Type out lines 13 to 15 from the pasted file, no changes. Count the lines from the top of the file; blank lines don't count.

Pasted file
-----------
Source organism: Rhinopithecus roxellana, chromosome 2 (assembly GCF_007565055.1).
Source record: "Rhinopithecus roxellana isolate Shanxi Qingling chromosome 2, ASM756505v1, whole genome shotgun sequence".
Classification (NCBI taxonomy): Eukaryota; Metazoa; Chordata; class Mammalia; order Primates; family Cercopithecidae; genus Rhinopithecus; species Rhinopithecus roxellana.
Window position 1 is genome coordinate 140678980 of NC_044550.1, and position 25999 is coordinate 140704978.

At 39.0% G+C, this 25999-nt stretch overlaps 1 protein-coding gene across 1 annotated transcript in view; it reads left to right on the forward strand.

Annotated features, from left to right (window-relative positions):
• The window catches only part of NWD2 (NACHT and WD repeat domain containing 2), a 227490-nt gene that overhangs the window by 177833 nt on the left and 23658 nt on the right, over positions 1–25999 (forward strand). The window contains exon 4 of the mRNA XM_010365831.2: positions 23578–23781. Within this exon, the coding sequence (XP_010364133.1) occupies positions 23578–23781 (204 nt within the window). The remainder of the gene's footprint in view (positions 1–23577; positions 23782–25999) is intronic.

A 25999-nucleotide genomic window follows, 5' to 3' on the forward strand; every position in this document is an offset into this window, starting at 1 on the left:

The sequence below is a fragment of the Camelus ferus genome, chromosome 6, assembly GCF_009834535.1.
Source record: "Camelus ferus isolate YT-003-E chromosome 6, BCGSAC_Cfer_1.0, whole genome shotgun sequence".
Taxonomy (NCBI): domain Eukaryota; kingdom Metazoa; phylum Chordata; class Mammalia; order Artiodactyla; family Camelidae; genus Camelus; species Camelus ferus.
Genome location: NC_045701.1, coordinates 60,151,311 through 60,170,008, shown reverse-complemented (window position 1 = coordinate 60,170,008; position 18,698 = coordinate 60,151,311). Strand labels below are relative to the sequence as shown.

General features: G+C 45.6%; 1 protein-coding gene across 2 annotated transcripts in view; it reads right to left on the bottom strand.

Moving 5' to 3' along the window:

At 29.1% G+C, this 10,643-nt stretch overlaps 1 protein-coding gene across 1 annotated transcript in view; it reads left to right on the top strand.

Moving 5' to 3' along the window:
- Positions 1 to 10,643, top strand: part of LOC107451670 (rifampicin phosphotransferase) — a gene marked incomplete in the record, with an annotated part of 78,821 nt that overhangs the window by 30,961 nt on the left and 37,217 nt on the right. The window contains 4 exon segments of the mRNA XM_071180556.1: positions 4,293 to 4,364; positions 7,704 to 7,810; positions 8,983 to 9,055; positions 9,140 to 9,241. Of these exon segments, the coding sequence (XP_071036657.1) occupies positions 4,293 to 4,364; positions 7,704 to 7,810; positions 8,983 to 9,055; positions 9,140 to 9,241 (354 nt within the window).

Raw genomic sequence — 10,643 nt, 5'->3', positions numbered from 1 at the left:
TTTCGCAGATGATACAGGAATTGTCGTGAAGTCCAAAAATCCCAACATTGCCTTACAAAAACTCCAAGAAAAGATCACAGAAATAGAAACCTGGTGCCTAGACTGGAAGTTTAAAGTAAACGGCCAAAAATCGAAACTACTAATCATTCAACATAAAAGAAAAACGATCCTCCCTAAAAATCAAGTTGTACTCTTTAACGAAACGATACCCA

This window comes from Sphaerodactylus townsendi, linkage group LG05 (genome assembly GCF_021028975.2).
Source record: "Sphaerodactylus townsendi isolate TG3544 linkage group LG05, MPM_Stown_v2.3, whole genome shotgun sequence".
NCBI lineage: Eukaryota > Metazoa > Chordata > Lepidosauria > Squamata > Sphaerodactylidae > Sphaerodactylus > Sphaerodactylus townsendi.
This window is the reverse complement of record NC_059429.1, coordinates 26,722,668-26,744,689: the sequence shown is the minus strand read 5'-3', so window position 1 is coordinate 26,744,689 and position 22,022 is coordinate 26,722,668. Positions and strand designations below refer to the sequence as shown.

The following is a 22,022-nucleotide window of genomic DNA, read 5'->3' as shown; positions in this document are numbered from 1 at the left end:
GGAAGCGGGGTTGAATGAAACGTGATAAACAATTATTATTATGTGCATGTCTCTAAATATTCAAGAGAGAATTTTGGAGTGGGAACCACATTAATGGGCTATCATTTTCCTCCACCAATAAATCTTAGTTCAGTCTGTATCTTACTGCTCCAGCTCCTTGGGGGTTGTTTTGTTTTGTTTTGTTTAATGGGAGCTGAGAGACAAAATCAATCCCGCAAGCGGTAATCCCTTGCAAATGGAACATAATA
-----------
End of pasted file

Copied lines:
General features: G+C 45.6%; 1 protein-coding gene across 2 annotated transcripts in view; it reads right to left on the bottom strand.

Moving 5' to 3' along the window:

At 29.1% G+C, this 10,643-nt stretch overlaps 1 protein-coding gene across 1 annotated transcript in view; it reads left to right on the top strand.